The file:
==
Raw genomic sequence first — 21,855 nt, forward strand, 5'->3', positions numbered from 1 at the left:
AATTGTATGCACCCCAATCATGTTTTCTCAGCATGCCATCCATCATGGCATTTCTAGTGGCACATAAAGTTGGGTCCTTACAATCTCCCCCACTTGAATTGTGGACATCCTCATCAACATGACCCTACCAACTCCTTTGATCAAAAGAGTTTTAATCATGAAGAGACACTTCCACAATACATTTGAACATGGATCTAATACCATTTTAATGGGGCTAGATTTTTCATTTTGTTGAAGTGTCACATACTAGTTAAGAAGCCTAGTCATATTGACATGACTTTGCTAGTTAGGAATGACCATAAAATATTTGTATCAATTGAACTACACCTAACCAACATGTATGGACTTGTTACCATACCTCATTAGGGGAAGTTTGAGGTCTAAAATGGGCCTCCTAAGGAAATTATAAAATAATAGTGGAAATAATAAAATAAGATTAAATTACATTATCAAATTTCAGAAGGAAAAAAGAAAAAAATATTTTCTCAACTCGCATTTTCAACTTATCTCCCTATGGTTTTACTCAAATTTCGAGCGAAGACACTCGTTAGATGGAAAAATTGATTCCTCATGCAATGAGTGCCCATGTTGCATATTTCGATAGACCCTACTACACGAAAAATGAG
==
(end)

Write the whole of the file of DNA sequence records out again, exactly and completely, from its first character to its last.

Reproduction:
Raw genomic sequence first — 21,855 nt, forward strand, 5'->3', positions numbered from 1 at the left:
AATTGTATGCACCCCAATCATGTTTTCTCAGCATGCCATCCATCATGGCATTTCTAGTGGCACATAAAGTTGGGTCCTTACAATCTCCCCCACTTGAATTGTGGACATCCTCATCAACATGACCCTACCAACTCCTTTGATCAAAAGAGTTTTAATCATGAAGAGACACTTCCACAATACATTTGAACATGGATCTAATACCATTTTAATGGGGCTAGATTTTTCATTTTGTTGAAGTGTCACATACTAGTTAAGAAGCCTAGTCATATTGACATGACTTTGCTAGTTAGGAATGACCATAAAATATTTGTATCAATTGAACTACACCTAACCAACATGTATGGACTTGTTACCATACCTCATTAGGGGAAGTTTGAGGTCTAAAATGGGCCTCCTAAGGAAATTATAAAATAATAGTGGAAATAATAAAATAAGATTAAATTACATTATCAAATTTCAGAAGGAAAAAAGAAAAAAATATTTTCTCAACTCGCATTTTCAACTTATCTCCCTATGGTTTTACTCAAATTTCGAGCGAAGACACTCGTTAGATGGAAAAATTGATTCCTCATGCAATGAGTGCCCATGTTGCATATTTCGATAGACCCTACTACACGAAAAATGAG